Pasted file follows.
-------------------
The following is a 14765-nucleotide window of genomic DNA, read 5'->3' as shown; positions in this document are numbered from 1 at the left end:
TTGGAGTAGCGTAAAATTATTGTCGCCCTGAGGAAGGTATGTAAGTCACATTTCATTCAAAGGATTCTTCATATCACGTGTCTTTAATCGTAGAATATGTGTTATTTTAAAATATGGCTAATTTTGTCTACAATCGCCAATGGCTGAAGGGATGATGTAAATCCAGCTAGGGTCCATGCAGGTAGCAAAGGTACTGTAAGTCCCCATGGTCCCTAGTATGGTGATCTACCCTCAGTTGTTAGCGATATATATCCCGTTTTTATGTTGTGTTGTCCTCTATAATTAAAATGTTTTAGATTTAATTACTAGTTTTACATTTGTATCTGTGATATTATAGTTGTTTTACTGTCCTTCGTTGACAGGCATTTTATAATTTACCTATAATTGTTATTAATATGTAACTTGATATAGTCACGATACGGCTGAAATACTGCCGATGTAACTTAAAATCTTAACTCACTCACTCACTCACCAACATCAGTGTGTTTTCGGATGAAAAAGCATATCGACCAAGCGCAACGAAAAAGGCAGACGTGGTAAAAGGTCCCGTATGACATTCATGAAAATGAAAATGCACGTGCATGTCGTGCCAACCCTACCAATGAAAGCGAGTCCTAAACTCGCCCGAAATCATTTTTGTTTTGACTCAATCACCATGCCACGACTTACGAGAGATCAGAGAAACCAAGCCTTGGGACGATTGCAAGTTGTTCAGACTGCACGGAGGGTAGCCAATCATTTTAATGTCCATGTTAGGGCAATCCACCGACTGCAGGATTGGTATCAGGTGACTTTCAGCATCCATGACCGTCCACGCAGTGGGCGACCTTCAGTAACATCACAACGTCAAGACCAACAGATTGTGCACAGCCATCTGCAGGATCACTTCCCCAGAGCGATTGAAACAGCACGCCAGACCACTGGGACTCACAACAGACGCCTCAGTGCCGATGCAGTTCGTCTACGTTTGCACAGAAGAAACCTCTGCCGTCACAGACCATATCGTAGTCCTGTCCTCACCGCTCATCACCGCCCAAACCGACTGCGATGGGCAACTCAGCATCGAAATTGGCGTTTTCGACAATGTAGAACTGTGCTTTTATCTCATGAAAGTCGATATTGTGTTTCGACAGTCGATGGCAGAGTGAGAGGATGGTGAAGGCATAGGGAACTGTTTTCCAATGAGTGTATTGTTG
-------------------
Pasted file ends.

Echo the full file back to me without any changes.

The following is a 14765-nucleotide window of genomic DNA, read 5'->3' as shown; positions in this document are numbered from 1 at the left end:
TTGGAGTAGCGTAAAATTATTGTCGCCCTGAGGAAGGTATGTAAGTCACATTTCATTCAAAGGATTCTTCATATCACGTGTCTTTAATCGTAGAATATGTGTTATTTTAAAATATGGCTAATTTTGTCTACAATCGCCAATGGCTGAAGGGATGATGTAAATCCAGCTAGGGTCCATGCAGGTAGCAAAGGTACTGTAAGTCCCCATGGTCCCTAGTATGGTGATCTACCCTCAGTTGTTAGCGATATATATCCCGTTTTTATGTTGTGTTGTCCTCTATAATTAAAATGTTTTAGATTTAATTACTAGTTTTACATTTGTATCTGTGATATTATAGTTGTTTTACTGTCCTTCGTTGACAGGCATTTTATAATTTACCTATAATTGTTATTAATATGTAACTTGATATAGTCACGATACGGCTGAAATACTGCCGATGTAACTTAAAATCTTAACTCACTCACTCACTCACCAACATCAGTGTGTTTTCGGATGAAAAAGCATATCGACCAAGCGCAACGAAAAAGGCAGACGTGGTAAAAGGTCCCGTATGACATTCATGAAAATGAAAATGCACGTGCATGTCGTGCCAACCCTACCAATGAAAGCGAGTCCTAAACTCGCCCGAAATCATTTTTGTTTTGACTCAATCACCATGCCACGACTTACGAGAGATCAGAGAAACCAAGCCTTGGGACGATTGCAAGTTGTTCAGACTGCACGGAGGGTAGCCAATCATTTTAATGTCCATGTTAGGGCAATCCACCGACTGCAGGATTGGTATCAGGTGACTTTCAGCATCCATGACCGTCCACGCAGTGGGCGACCTTCAGTAACATCACAACGTCAAGACCAACAGATTGTGCACAGCCATCTGCAGGATCACTTCCCCAGAGCGATTGAAACAGCACGCCAGACCACTGGGACTCACAACAGACGCCTCAGTGCCGATGCAGTTCGTCTACGTTTGCACAGAAGAAACCTCTGCCGTCACAGACCATATCGTAGTCCTGTCCTCACCGCTCATCACCGCCCAAACCGACTGCGATGGGCAACTCAGCATCGAAATTGGCGTTTTCGACAATGTAGAACTGTGCTTTTATCTCATGAAAGTCGATATTGTGTTTCGACAGTCGATGGCAGAGTGAGAGGATGGTGAAGGCATAGGGAACTGTTTTCCAATGAGTGTATTGTTG